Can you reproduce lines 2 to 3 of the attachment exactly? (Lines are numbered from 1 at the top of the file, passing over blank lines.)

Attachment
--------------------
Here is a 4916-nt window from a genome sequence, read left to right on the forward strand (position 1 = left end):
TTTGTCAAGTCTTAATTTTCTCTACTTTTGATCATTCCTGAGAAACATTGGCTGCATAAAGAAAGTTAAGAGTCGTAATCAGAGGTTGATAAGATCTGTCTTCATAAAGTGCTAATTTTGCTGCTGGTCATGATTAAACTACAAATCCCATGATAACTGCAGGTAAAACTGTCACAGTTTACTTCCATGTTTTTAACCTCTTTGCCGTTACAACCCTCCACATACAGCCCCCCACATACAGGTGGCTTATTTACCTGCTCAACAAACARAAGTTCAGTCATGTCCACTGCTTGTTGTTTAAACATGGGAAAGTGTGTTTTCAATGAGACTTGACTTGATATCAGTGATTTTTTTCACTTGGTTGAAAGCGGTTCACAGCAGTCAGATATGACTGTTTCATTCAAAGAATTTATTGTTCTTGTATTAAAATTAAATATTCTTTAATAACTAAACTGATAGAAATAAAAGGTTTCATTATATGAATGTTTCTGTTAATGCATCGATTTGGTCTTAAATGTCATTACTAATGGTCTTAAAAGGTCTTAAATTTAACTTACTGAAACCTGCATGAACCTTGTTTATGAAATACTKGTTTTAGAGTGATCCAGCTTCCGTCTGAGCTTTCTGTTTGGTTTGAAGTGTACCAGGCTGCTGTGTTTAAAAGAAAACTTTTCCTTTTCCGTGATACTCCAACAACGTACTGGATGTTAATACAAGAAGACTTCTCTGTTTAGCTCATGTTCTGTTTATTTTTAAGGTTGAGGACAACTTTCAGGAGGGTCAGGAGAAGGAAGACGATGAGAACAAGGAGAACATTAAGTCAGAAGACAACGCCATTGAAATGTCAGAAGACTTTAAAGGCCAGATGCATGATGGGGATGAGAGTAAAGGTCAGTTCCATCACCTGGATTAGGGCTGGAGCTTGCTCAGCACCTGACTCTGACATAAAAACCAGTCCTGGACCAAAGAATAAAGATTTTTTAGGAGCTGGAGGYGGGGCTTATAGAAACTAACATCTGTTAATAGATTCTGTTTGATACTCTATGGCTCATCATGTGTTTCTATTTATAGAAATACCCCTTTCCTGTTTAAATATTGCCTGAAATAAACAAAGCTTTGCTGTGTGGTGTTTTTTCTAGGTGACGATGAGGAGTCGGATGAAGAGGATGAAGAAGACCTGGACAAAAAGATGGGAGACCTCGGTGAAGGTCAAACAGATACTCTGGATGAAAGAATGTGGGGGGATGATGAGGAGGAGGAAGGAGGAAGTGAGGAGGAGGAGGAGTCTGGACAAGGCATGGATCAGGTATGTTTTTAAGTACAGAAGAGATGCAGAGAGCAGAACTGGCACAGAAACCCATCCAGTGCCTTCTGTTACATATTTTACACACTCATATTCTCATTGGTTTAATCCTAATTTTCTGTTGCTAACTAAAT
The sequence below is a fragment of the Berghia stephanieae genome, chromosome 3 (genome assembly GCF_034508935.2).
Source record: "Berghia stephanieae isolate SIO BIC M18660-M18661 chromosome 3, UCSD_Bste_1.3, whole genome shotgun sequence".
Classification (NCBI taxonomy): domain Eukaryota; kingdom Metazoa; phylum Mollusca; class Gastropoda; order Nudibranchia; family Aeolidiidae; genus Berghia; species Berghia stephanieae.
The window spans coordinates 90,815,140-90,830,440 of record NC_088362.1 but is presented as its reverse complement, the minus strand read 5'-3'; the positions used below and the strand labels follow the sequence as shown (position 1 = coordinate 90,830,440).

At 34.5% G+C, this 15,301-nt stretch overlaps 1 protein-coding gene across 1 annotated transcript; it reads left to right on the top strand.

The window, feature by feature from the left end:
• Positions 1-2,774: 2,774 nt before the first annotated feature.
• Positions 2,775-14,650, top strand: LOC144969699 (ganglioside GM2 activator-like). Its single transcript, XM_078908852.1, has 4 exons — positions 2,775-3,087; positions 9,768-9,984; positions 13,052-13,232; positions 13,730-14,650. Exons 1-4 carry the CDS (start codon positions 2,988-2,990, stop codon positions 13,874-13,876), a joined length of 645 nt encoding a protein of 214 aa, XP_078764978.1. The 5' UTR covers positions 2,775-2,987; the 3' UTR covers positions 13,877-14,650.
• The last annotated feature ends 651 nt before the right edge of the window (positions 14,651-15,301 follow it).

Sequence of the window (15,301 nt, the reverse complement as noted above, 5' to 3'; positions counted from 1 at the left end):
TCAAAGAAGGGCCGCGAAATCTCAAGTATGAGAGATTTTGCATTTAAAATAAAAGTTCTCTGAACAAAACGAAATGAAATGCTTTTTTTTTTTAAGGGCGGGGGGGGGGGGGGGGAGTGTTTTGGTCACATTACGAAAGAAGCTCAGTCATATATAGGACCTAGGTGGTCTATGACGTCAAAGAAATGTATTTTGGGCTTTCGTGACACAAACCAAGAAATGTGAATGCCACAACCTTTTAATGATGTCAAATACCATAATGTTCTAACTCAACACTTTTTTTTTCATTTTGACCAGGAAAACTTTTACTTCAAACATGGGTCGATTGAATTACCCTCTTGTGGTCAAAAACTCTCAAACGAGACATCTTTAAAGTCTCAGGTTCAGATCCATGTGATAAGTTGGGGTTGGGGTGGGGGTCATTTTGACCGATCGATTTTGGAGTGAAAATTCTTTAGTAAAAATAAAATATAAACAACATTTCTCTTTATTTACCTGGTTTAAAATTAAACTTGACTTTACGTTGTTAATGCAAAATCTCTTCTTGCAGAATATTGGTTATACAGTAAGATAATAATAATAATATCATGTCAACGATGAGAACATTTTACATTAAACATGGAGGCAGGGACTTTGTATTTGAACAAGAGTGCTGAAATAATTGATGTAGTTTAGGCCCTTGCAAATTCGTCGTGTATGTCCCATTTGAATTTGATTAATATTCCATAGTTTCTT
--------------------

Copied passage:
TTTGTCAAGTCTTAATTTTCTCTACTTTTGATCATTCCTGAGAAACATTGGCTGCATAAAGAAAGTTAAGAGTCGTAATCAGAGGTTGATAAGATCTGTCTTCATAAAGTGCTAATTTTGCTGCTGGTCATGATTAAACTACAAATCCCATGATAACTGCAGGTAAAACTGTCACAGTTTACTTCCATGTTTTTAACCTCTTTGCCGTTACAACCCTCCACATACAGCCCCCCACATACAGGTGGCTTATTTACCTGCTCAACAAACARAAGTTCAGTCATGTCCACTGCTTGTTGTTTAAACATGGGAAAGTGTGTTTTCAATGAGACTTGACTTGATATCAGTGATTTTTTTCACTTGGTTGAAAGCGGTTCACAGCAGTCAGATATGACTGTTTCATTCAAAGAATTTATTGTTCTTGTATTAAAATTAAATATTCTTTAATAACTAAACTGATAGAAATAAAAGGTTTCATTATATGAATGTTTCTGTTAATGCATCGATTTGGTCTTAAATGTCATTACTAATGGTCTTAAAAGGTCTTAAATTTAACTTACTGAAACCTGCATGAACCTTGTTTATGAAATACTKGTTTTAGAGTGATCCAGCTTCCGTCTGAGCTTTCTGTTTGGTTTGAAGTGTACCAGGCTGCTGTGTTTAAAAGAAAACTTTTCCTTTTCCGTGATACTCCAACAACGTACTGGATGTTAATACAAGAAGACTTCTCTGTTTAGCTCATGTTCTGTTTATTTTTAAGGTTGAGGACAACTTTCAGGAGGGTCAGGAGAAGGAAGACGATGAGAACAAGGAGAACATTAAGTCAGAAGACAACGCCATTGAAATGTCAGAAGACTTTAAAGGCCAGATGCATGATGGGGATGAGAGTAAAGGTCAGTTCCATCACCTGGATTAGGGCTGGAGCTTGCTCAGCACCTGACTCTGACATAAAAACCAGTCCTGGACCAAAGAATAAAGATTTTTTAGGAGCTGGAGGYGGGGCTTATAGAAACTAACATCTGTTAATAGATTCTGTTTGATACTCTATGGCTCATCATGTGTTTCTATTTATAGAAATACCCCTTTCCTGTTTAAATATTGCCTGAAATAAACAAAGCTTTGCTGTGTGGTGTTTTTTCTAGGTGACGATGAGGAGTCGGATGAAGAGGATGAAGAAGACCTGGACAAAAAGATGGGAGACCTCGGTGAAGGTCAAACAGATACTCTGGATGAAAGAATGTGGGGGGATGATGAGGAGGAGGAAGGAGGAAGTGAGGAGGAGGAGGAGTCTGGACAAGGCATGGATCAGGTATGTTTTTAAGTACAGAAGAGATGCAGAGAGCAGAACTGGCACAGAAACCCATCCAGTGCCTTCTGTTACATATTTTACACACTCATATTCTCATTGGTTTAATCCTAATTTTCTGTTGCTAACTAAAT
The sequence below is a fragment of the Berghia stephanieae genome, chromosome 3 (genome assembly GCF_034508935.2).